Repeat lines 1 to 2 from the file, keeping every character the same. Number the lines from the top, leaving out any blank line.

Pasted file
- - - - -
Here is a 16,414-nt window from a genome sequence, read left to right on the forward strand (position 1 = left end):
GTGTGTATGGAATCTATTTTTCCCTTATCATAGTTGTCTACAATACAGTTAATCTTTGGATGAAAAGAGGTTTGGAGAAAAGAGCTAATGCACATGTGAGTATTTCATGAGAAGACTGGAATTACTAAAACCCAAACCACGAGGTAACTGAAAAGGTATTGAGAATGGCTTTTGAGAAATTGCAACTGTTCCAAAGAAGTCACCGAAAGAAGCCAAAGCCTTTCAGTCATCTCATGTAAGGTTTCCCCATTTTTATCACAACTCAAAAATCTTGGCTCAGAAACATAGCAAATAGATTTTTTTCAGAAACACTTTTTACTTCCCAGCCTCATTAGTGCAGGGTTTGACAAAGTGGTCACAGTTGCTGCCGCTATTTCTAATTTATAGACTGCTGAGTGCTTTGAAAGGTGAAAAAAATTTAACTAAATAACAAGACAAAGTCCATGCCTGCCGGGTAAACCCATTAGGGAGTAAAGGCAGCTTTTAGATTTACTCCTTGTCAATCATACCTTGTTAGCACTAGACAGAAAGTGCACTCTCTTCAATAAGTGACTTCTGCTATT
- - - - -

Here is a 16,414-nt window from a genome sequence, read left to right on the forward strand (position 1 = left end):
GTGTGTATGGAATCTATTTTTCCCTTATCATAGTTGTCTACAATACAGTTAATCTTTGGATGAAAAGAGGTTTGGAGAAAAGAGCTAATGCACATGTGAGTATTTCATGAGAAGACTGGAATTACTAAAACCCAAACCACGAGGTAACTGAAAAGGTATTGAGAATGGCTTTTGAGAAATTGCAACTGTTCCAAAGAAGTCACCGAAAGAAGCCAAAGCCTTTCAGTCATCTCATGTAAGGTTTCCCCATTTTTATCACAACTCAAAAATCTTGGCTCAGAAACATAGCAAATAGATTTTTTTCAGAAACACTTTTTACTTCCCAGCCTCATTAGTGCAGGGTTTGACAAAGTGGTCACAGTTGCTGCCGCTATTTCTAATTTATAGACTGCTGAGTGCTTTGAAAGGTGAAAAAAATTTAACTAAATAACAAGACAAAGTCCATGCCTGCCGGGTAAACCCATTAGGGAGTAAAGGCAGCTTTTAGATTTACTCCTTGTCAATCATACCTTGTTAGCACTAGACAGAAAGTGCACTCTCTTCAATAAGTGACTTCTGCTATT